WHAT IS MEANT BY A "STRAIGHT PARTY TICKET"? A "SPLIT TICKET"? A "MIXED TICKET"?
These terms apply only to the partisan part of your ballot in a General Election (not a Primary):
Voters may quickly vote a Straight Ticket for all candidates of one political party. Vote for all by marking your ballot for one party.
OR a Split Ticket by overriding their Straight Ticket choice for any office. Each candidate under the party selected will receive a vote except where superseded by a direct vote for a candidate. NOTE: if you vote for candidates of more than one political party in a primary election, none of your partisan selections will be counted.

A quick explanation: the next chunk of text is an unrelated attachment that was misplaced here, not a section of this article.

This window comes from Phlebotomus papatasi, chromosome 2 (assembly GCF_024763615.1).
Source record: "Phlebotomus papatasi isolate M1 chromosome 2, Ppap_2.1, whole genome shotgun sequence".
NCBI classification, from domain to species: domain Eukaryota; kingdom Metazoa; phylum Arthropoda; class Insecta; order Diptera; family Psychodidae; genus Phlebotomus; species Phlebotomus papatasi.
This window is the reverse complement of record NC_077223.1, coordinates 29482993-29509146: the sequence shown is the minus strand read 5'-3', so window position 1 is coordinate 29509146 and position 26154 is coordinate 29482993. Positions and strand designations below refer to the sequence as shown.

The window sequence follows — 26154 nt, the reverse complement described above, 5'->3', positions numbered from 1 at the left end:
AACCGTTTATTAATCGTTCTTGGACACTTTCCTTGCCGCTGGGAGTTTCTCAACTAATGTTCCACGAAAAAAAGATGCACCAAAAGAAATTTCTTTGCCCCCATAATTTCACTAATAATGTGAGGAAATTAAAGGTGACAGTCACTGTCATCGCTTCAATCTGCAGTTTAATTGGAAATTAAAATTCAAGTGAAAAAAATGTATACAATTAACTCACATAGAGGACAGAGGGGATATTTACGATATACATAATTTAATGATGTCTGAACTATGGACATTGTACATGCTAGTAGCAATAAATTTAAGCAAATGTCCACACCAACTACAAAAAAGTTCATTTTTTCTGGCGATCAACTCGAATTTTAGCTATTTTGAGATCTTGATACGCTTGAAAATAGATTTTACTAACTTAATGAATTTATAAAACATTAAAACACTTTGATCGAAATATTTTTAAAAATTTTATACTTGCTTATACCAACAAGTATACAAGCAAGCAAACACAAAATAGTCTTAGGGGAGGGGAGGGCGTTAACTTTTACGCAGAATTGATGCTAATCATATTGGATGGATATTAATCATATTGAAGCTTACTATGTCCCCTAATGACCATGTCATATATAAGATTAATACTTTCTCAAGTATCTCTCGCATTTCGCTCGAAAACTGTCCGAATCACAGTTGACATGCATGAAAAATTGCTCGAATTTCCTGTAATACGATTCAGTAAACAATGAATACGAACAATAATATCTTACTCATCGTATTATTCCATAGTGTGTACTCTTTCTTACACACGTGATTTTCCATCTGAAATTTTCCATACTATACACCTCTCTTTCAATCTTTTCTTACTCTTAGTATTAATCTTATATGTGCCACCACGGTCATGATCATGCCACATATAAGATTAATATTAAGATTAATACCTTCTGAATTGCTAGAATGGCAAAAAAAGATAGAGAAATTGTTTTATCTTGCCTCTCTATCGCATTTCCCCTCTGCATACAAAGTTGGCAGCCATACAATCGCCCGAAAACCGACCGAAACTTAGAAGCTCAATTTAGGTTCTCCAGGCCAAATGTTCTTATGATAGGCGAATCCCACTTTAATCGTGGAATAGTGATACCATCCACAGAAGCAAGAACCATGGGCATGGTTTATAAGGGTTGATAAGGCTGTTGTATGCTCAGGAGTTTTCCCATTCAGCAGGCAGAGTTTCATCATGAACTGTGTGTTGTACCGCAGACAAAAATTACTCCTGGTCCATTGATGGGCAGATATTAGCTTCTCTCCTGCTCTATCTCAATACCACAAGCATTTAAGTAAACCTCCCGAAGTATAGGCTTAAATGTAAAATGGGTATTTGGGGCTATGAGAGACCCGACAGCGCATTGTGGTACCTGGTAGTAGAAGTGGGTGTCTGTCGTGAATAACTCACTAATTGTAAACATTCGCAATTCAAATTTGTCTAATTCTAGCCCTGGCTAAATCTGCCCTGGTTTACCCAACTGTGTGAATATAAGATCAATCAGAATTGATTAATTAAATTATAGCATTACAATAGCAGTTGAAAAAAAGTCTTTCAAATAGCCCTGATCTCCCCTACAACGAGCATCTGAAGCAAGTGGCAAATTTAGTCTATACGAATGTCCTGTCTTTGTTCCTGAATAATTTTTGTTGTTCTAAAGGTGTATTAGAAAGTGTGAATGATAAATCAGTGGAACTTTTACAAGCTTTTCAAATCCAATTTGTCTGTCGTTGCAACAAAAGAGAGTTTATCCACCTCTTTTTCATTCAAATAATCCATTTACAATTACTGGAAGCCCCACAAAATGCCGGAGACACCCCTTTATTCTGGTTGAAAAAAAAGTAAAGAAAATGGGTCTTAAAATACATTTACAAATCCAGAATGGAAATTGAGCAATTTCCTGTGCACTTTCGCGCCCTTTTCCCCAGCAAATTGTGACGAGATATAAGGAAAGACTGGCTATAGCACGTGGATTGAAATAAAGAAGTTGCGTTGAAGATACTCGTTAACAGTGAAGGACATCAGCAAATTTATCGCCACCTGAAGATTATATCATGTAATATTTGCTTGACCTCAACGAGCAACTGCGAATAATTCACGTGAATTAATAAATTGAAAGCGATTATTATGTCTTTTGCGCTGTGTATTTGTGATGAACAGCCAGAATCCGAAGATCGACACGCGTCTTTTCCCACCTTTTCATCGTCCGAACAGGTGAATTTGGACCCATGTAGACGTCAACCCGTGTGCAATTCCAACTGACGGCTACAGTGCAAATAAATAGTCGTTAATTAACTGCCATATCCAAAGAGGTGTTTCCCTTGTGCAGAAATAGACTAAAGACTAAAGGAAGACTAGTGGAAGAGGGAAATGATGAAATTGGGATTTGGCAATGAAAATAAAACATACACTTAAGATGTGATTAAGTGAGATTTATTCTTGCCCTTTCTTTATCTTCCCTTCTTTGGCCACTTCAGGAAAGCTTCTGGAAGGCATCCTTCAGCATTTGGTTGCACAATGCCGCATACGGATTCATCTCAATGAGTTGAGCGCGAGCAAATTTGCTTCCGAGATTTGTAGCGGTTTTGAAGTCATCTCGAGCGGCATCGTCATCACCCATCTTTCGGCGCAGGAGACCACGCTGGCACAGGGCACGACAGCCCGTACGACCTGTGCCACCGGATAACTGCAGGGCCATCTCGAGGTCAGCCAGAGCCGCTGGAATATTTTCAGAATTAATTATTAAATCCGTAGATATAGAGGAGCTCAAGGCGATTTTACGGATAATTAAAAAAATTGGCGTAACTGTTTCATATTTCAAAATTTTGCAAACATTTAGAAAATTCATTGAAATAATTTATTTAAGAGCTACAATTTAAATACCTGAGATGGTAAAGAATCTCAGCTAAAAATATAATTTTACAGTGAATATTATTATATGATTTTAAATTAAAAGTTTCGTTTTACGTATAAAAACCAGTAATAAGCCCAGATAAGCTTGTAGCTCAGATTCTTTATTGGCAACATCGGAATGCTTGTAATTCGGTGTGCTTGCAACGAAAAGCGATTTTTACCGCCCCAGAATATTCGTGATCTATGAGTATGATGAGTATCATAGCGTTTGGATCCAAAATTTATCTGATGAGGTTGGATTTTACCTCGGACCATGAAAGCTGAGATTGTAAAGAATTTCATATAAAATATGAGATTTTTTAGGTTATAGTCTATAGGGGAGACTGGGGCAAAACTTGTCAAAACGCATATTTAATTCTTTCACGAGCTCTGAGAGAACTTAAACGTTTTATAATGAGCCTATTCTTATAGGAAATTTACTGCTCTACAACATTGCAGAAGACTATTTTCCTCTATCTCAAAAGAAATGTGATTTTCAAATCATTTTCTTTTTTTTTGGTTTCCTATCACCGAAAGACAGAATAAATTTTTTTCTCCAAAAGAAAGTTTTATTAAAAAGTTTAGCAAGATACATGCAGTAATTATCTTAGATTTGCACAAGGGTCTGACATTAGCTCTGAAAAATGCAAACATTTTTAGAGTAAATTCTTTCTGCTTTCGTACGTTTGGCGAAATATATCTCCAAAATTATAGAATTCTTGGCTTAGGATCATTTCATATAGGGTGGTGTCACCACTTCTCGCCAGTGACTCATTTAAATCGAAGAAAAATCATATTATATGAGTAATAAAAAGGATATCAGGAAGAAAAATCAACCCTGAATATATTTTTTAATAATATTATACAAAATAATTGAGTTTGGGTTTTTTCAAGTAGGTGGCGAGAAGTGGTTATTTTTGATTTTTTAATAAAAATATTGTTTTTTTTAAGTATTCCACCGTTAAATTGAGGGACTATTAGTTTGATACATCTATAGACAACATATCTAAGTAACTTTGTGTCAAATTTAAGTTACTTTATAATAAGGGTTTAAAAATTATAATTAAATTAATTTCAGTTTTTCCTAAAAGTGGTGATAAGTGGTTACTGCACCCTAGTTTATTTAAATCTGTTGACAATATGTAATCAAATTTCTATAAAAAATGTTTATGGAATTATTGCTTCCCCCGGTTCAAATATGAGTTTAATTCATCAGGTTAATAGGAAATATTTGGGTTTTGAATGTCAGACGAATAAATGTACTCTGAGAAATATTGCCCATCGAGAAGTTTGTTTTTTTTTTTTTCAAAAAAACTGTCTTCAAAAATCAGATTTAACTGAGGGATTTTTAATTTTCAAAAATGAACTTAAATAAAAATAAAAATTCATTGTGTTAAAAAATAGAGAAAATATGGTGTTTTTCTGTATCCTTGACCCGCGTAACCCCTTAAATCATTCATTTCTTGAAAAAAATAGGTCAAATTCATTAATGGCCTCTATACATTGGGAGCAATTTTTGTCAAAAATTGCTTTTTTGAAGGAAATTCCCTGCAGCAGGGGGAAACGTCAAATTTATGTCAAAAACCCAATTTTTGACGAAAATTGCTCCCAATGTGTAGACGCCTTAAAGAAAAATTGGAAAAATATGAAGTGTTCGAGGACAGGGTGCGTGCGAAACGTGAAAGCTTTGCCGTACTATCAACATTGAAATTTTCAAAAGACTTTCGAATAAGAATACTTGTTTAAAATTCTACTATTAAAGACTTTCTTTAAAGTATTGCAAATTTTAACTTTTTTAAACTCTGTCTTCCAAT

OR a Mixed Ticket by selecting each office individually and not selecting a party.
If you vote a "straight ticket," only the partisan offices are included. The following offices (at the state level) are not included: Supreme Court and Court of Appeals. Although Supreme Court candidates are usually nominated by political parties, their names appear on the "nonpartisan" portion of the ballot.